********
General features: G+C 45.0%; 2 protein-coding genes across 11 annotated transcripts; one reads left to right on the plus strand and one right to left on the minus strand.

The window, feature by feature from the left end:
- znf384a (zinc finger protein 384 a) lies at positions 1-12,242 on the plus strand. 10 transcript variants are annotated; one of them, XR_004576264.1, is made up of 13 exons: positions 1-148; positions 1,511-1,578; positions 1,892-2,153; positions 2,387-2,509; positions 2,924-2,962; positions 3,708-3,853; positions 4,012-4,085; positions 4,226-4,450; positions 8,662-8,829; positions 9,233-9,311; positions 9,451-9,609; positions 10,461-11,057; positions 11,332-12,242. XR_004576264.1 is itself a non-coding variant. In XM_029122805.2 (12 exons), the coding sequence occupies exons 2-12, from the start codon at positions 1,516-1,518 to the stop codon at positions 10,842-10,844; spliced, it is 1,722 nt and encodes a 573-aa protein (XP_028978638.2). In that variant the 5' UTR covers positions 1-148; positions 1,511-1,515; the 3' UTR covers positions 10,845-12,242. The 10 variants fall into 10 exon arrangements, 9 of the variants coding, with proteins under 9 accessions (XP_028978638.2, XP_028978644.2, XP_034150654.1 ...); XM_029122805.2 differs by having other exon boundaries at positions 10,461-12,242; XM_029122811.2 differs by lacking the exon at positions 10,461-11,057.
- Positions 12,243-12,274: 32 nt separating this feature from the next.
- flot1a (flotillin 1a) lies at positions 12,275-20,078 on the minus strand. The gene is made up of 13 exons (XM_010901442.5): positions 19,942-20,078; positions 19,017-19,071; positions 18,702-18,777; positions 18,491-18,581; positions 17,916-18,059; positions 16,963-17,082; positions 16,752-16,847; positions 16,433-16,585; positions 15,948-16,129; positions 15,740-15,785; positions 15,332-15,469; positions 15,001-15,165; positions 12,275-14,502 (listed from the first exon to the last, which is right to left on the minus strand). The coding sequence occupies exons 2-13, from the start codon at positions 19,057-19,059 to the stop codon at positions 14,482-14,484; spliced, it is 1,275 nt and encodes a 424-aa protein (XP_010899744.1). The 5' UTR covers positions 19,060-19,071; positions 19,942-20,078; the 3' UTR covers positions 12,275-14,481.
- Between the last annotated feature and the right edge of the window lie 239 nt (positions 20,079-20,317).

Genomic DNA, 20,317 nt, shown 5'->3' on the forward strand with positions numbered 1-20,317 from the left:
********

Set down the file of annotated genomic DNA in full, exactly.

General features: G+C 45.0%; 2 protein-coding genes across 11 annotated transcripts; one reads left to right on the plus strand and one right to left on the minus strand.

The window, feature by feature from the left end:
- znf384a (zinc finger protein 384 a) lies at positions 1-12,242 on the plus strand. 10 transcript variants are annotated; one of them, XR_004576264.1, is made up of 13 exons: positions 1-148; positions 1,511-1,578; positions 1,892-2,153; positions 2,387-2,509; positions 2,924-2,962; positions 3,708-3,853; positions 4,012-4,085; positions 4,226-4,450; positions 8,662-8,829; positions 9,233-9,311; positions 9,451-9,609; positions 10,461-11,057; positions 11,332-12,242. XR_004576264.1 is itself a non-coding variant. In XM_029122805.2 (12 exons), the coding sequence occupies exons 2-12, from the start codon at positions 1,516-1,518 to the stop codon at positions 10,842-10,844; spliced, it is 1,722 nt and encodes a 573-aa protein (XP_028978638.2). In that variant the 5' UTR covers positions 1-148; positions 1,511-1,515; the 3' UTR covers positions 10,845-12,242. The 10 variants fall into 10 exon arrangements, 9 of the variants coding, with proteins under 9 accessions (XP_028978638.2, XP_028978644.2, XP_034150654.1 ...); XM_029122805.2 differs by having other exon boundaries at positions 10,461-12,242; XM_029122811.2 differs by lacking the exon at positions 10,461-11,057.
- Positions 12,243-12,274: 32 nt separating this feature from the next.
- flot1a (flotillin 1a) lies at positions 12,275-20,078 on the minus strand. The gene is made up of 13 exons (XM_010901442.5): positions 19,942-20,078; positions 19,017-19,071; positions 18,702-18,777; positions 18,491-18,581; positions 17,916-18,059; positions 16,963-17,082; positions 16,752-16,847; positions 16,433-16,585; positions 15,948-16,129; positions 15,740-15,785; positions 15,332-15,469; positions 15,001-15,165; positions 12,275-14,502 (listed from the first exon to the last, which is right to left on the minus strand). The coding sequence occupies exons 2-13, from the start codon at positions 19,057-19,059 to the stop codon at positions 14,482-14,484; spliced, it is 1,275 nt and encodes a 424-aa protein (XP_010899744.1). The 5' UTR covers positions 19,060-19,071; positions 19,942-20,078; the 3' UTR covers positions 12,275-14,481.
- Between the last annotated feature and the right edge of the window lie 239 nt (positions 20,079-20,317).

Genomic DNA, 20,317 nt, shown 5'->3' on the forward strand with positions numbered 1-20,317 from the left: